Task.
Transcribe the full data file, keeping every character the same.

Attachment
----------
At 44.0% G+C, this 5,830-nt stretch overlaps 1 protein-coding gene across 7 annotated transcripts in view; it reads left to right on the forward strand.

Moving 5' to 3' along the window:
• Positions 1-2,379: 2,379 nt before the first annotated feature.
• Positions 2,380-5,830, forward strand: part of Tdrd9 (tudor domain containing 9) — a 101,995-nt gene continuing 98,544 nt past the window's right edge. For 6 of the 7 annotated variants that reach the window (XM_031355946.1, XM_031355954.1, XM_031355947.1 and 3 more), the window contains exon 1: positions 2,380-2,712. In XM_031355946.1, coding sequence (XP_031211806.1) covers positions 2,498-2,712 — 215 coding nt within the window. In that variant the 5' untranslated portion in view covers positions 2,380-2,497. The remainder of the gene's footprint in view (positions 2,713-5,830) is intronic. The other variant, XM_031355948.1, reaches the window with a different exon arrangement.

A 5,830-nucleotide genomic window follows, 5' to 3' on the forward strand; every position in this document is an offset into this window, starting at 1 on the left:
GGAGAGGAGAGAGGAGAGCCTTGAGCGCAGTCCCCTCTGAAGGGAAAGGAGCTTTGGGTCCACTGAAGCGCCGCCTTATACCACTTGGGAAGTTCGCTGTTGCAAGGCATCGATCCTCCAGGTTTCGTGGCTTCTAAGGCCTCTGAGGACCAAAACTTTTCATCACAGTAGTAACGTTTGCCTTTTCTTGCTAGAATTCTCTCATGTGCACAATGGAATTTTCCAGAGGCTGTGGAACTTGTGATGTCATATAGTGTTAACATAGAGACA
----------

At 44.0% G+C, this 5,830-nt stretch overlaps 1 protein-coding gene across 7 annotated transcripts in view; it reads left to right on the forward strand.

Moving 5' to 3' along the window:
• Positions 1-2,379: 2,379 nt before the first annotated feature.
• Positions 2,380-5,830, forward strand: part of Tdrd9 (tudor domain containing 9) — a 101,995-nt gene continuing 98,544 nt past the window's right edge. For 6 of the 7 annotated variants that reach the window (XM_031355946.1, XM_031355954.1, XM_031355947.1 and 3 more), the window contains exon 1: positions 2,380-2,712. In XM_031355946.1, coding sequence (XP_031211806.1) covers positions 2,498-2,712 — 215 coding nt within the window. In that variant the 5' untranslated portion in view covers positions 2,380-2,497. The remainder of the gene's footprint in view (positions 2,713-5,830) is intronic. The other variant, XM_031355948.1, reaches the window with a different exon arrangement.

A 5,830-nucleotide genomic window follows, 5' to 3' on the forward strand; every position in this document is an offset into this window, starting at 1 on the left:
GGAGAGGAGAGAGGAGAGCCTTGAGCGCAGTCCCCTCTGAAGGGAAAGGAGCTTTGGGTCCACTGAAGCGCCGCCTTATACCACTTGGGAAGTTCGCTGTTGCAAGGCATCGATCCTCCAGGTTTCGTGGCTTCTAAGGCCTCTGAGGACCAAAACTTTTCATCACAGTAGTAACGTTTGCCTTTTCTTGCTAGAATTCTCTCATGTGCACAATGGAATTTTCCAGAGGCTGTGGAACTTGTGATGTCATATAGTGTTAACATAGAGACA